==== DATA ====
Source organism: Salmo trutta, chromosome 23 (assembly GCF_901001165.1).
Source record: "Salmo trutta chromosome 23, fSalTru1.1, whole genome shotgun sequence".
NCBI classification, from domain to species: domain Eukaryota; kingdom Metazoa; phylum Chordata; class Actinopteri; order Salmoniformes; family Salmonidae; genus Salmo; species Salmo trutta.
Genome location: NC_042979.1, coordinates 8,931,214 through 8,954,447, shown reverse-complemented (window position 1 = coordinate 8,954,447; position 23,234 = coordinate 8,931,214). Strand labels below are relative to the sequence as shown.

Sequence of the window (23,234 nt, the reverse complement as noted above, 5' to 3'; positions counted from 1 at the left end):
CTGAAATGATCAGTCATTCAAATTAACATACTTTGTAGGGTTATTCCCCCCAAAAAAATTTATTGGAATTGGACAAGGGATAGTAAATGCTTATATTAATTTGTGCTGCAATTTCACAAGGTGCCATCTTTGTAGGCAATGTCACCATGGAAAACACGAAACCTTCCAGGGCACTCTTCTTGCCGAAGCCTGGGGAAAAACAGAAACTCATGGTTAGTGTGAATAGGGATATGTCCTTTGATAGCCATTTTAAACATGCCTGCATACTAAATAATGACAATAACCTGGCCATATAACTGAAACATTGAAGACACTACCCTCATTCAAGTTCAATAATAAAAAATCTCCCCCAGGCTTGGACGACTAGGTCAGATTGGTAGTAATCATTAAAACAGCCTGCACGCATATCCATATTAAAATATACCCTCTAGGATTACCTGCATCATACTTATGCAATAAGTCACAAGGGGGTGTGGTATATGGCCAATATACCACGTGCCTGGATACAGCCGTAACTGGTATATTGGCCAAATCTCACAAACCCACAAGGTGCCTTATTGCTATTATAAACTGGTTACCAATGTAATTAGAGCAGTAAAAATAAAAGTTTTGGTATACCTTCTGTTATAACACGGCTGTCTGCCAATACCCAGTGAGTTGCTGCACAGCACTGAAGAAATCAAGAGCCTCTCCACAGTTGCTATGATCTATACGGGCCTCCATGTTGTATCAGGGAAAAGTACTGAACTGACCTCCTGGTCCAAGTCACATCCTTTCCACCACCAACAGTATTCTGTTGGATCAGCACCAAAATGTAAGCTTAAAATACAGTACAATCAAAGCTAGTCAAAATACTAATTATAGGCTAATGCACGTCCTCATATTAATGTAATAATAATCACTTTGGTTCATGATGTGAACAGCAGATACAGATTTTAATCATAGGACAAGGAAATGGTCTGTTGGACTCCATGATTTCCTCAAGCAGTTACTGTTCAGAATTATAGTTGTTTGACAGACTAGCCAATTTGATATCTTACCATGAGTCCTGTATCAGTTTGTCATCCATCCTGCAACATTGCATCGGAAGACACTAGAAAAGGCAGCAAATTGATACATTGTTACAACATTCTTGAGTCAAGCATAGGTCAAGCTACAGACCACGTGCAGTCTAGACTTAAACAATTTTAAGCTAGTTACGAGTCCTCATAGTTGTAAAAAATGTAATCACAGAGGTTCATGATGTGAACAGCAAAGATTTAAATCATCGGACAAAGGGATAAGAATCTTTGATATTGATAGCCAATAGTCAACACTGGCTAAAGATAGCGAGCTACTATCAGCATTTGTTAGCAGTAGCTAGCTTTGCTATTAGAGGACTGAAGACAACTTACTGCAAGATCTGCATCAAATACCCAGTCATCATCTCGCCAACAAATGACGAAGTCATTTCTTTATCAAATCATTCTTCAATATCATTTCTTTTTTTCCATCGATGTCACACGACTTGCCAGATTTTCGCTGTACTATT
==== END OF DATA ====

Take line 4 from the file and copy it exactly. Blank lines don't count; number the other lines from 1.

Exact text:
Genome location: NC_042979.1, coordinates 8,931,214 through 8,954,447, shown reverse-complemented (window position 1 = coordinate 8,954,447; position 23,234 = coordinate 8,931,214). Strand labels below are relative to the sequence as shown.